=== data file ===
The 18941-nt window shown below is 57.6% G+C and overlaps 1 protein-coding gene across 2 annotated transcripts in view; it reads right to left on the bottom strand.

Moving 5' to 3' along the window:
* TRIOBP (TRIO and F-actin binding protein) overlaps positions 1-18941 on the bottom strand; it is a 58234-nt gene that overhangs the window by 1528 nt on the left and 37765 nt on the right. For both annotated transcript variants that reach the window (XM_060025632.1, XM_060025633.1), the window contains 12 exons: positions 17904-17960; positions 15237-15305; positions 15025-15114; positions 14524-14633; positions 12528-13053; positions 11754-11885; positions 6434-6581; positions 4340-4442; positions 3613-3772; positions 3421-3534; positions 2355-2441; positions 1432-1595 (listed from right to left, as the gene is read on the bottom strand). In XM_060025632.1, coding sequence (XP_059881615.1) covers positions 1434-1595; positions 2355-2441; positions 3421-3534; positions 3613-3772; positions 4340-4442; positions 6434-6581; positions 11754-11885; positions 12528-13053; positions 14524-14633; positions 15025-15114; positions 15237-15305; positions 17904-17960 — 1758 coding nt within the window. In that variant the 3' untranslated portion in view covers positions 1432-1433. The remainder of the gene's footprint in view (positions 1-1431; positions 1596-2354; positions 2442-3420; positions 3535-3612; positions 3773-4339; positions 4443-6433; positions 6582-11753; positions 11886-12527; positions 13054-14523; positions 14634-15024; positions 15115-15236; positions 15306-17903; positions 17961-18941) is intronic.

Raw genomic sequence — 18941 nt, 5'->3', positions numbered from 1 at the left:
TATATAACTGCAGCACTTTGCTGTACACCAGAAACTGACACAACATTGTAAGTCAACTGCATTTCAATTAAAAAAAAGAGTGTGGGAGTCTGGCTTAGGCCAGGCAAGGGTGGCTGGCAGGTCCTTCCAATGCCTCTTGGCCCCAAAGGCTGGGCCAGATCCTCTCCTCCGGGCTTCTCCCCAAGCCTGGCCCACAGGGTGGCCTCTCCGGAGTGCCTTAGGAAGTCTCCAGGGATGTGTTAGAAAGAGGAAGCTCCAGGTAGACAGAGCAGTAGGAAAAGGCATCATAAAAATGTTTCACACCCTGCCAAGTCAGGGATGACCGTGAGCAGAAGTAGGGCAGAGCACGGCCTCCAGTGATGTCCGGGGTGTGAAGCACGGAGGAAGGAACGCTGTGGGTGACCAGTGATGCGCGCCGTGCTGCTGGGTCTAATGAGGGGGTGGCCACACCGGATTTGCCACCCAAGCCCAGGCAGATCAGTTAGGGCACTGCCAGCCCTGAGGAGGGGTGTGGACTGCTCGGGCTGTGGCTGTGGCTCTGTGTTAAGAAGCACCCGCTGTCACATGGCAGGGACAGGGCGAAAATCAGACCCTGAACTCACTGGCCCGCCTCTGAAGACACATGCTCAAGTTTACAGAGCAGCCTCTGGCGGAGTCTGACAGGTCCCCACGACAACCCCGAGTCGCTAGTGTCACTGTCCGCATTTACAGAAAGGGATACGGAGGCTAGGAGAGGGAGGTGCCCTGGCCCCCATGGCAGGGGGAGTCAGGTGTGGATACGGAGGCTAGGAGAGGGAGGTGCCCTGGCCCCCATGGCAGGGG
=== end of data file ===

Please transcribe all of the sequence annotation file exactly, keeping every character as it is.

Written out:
The 18941-nt window shown below is 57.6% G+C and overlaps 1 protein-coding gene across 2 annotated transcripts in view; it reads right to left on the bottom strand.

Moving 5' to 3' along the window:
* TRIOBP (TRIO and F-actin binding protein) overlaps positions 1-18941 on the bottom strand; it is a 58234-nt gene that overhangs the window by 1528 nt on the left and 37765 nt on the right. For both annotated transcript variants that reach the window (XM_060025632.1, XM_060025633.1), the window contains 12 exons: positions 17904-17960; positions 15237-15305; positions 15025-15114; positions 14524-14633; positions 12528-13053; positions 11754-11885; positions 6434-6581; positions 4340-4442; positions 3613-3772; positions 3421-3534; positions 2355-2441; positions 1432-1595 (listed from right to left, as the gene is read on the bottom strand). In XM_060025632.1, coding sequence (XP_059881615.1) covers positions 1434-1595; positions 2355-2441; positions 3421-3534; positions 3613-3772; positions 4340-4442; positions 6434-6581; positions 11754-11885; positions 12528-13053; positions 14524-14633; positions 15025-15114; positions 15237-15305; positions 17904-17960 — 1758 coding nt within the window. In that variant the 3' untranslated portion in view covers positions 1432-1433. The remainder of the gene's footprint in view (positions 1-1431; positions 1596-2354; positions 2442-3420; positions 3535-3612; positions 3773-4339; positions 4443-6433; positions 6582-11753; positions 11886-12527; positions 13054-14523; positions 14634-15024; positions 15115-15236; positions 15306-17903; positions 17961-18941) is intronic.

Raw genomic sequence — 18941 nt, 5'->3', positions numbered from 1 at the left:
TATATAACTGCAGCACTTTGCTGTACACCAGAAACTGACACAACATTGTAAGTCAACTGCATTTCAATTAAAAAAAAGAGTGTGGGAGTCTGGCTTAGGCCAGGCAAGGGTGGCTGGCAGGTCCTTCCAATGCCTCTTGGCCCCAAAGGCTGGGCCAGATCCTCTCCTCCGGGCTTCTCCCCAAGCCTGGCCCACAGGGTGGCCTCTCCGGAGTGCCTTAGGAAGTCTCCAGGGATGTGTTAGAAAGAGGAAGCTCCAGGTAGACAGAGCAGTAGGAAAAGGCATCATAAAAATGTTTCACACCCTGCCAAGTCAGGGATGACCGTGAGCAGAAGTAGGGCAGAGCACGGCCTCCAGTGATGTCCGGGGTGTGAAGCACGGAGGAAGGAACGCTGTGGGTGACCAGTGATGCGCGCCGTGCTGCTGGGTCTAATGAGGGGGTGGCCACACCGGATTTGCCACCCAAGCCCAGGCAGATCAGTTAGGGCACTGCCAGCCCTGAGGAGGGGTGTGGACTGCTCGGGCTGTGGCTGTGGCTCTGTGTTAAGAAGCACCCGCTGTCACATGGCAGGGACAGGGCGAAAATCAGACCCTGAACTCACTGGCCCGCCTCTGAAGACACATGCTCAAGTTTACAGAGCAGCCTCTGGCGGAGTCTGACAGGTCCCCACGACAACCCCGAGTCGCTAGTGTCACTGTCCGCATTTACAGAAAGGGATACGGAGGCTAGGAGAGGGAGGTGCCCTGGCCCCCATGGCAGGGGGAGTCAGGTGTGGATACGGAGGCTAGGAGAGGGAGGTGCCCTGGCCCCCATGGCAGGGG